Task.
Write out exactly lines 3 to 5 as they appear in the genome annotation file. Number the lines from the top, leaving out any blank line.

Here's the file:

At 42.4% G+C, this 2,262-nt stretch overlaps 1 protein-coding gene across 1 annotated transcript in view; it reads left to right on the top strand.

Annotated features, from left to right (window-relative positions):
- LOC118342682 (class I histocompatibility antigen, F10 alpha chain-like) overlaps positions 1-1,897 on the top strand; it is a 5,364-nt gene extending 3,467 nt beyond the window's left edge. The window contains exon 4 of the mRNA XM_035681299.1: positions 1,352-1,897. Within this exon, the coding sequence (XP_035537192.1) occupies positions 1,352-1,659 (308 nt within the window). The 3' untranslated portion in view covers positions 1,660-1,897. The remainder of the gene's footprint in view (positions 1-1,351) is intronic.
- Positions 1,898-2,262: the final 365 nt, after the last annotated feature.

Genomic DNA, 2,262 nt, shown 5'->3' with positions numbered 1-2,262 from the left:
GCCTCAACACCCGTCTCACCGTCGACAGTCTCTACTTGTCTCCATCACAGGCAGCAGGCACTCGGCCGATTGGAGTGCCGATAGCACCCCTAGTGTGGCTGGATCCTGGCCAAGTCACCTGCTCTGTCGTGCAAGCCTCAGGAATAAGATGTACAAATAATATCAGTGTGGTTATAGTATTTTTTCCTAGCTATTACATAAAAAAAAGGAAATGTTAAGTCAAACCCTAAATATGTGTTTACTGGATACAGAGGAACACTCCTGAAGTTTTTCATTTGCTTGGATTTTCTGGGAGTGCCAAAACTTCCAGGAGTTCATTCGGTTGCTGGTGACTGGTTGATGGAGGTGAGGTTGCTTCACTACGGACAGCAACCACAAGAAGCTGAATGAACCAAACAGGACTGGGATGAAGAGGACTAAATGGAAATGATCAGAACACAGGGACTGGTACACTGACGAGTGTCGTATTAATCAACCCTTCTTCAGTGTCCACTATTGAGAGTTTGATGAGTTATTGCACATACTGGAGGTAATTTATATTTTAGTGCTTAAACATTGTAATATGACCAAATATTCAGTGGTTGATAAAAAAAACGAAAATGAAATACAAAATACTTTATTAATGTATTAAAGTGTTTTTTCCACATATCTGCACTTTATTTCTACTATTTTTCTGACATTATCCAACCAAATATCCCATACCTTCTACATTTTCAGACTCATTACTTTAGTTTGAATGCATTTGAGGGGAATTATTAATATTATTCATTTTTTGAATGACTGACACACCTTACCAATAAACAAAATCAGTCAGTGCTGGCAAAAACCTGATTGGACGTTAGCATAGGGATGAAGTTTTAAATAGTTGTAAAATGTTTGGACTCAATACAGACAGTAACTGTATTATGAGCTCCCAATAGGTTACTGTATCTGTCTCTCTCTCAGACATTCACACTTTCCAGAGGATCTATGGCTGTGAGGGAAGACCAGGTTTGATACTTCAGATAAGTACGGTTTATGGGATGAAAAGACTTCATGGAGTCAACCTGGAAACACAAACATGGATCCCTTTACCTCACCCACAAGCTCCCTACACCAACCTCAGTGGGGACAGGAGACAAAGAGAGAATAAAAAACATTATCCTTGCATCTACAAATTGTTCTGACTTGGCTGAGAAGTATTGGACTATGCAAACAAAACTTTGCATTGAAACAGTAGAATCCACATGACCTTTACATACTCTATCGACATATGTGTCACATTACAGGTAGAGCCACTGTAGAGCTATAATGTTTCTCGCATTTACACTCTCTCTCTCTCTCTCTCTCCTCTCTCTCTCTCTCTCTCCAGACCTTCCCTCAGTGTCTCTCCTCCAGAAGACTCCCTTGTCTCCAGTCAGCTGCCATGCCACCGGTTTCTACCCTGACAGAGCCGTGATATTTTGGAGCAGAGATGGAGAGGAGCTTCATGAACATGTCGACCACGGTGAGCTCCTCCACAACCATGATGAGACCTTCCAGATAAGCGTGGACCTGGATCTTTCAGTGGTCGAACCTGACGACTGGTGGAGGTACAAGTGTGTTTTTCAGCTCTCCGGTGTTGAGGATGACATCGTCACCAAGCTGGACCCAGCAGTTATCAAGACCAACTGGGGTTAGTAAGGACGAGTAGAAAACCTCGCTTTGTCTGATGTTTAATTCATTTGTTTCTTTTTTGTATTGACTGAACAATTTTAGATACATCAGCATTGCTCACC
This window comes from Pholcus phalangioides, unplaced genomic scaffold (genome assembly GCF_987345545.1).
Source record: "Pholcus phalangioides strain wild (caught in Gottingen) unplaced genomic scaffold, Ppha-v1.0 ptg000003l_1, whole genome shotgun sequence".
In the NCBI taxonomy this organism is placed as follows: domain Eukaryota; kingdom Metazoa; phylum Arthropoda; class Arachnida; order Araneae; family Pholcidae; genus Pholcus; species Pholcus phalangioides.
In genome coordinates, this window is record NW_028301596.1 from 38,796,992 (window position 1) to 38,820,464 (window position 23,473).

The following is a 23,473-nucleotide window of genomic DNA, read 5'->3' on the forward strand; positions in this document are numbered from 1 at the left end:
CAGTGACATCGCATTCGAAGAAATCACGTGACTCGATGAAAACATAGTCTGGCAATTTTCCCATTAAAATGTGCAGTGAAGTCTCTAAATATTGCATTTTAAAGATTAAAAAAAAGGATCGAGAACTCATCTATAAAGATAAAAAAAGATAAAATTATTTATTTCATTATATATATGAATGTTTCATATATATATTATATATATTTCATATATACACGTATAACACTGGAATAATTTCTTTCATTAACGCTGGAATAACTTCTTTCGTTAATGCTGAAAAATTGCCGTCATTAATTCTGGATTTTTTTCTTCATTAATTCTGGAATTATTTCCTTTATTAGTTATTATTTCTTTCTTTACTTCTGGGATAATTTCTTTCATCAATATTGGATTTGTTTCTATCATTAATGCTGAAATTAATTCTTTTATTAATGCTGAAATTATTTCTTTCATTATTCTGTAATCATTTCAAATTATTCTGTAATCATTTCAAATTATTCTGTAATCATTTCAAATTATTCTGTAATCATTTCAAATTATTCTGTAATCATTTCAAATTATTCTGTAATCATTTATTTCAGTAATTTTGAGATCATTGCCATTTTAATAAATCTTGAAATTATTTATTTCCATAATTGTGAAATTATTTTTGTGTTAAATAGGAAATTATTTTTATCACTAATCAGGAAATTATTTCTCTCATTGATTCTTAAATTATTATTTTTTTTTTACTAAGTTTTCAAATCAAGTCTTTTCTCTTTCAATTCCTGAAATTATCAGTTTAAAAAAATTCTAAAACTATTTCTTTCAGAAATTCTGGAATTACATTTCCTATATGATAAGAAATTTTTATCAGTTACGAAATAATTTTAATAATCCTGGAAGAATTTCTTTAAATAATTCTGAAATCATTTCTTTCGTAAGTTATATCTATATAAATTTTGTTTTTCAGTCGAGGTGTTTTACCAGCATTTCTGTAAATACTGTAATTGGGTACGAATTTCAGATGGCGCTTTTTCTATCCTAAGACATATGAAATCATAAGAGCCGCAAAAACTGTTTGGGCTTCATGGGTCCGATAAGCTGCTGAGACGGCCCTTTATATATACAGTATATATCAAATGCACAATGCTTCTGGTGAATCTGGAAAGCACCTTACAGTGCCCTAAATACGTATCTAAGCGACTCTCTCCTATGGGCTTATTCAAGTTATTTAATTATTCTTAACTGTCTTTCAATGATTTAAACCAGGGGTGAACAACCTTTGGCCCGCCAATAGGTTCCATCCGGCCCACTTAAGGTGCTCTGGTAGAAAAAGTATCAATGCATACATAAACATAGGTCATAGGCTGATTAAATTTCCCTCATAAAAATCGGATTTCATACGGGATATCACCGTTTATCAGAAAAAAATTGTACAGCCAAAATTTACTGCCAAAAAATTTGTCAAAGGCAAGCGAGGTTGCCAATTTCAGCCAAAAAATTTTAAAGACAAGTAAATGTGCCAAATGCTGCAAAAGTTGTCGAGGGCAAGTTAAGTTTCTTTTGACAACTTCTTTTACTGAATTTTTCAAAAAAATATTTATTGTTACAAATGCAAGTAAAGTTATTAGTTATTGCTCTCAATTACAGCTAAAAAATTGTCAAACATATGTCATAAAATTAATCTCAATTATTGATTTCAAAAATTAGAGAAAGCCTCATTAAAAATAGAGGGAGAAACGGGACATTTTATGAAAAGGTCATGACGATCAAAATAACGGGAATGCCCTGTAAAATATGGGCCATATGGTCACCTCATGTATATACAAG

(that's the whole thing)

- LOC118342682 (class I histocompatibility antigen, F10 alpha chain-like) overlaps positions 1-1,897 on the top strand; it is a 5,364-nt gene extending 3,467 nt beyond the window's left edge. The window contains exon 4 of the mRNA XM_035681299.1: positions 1,352-1,897. Within this exon, the coding sequence (XP_035537192.1) occupies positions 1,352-1,659 (308 nt within the window). The 3' untranslated portion in view covers positions 1,660-1,897. The remainder of the gene's footprint in view (positions 1-1,351) is intronic.
- Positions 1,898-2,262: the final 365 nt, after the last annotated feature.

Genomic DNA, 2,262 nt, shown 5'->3' with positions numbered 1-2,262 from the left: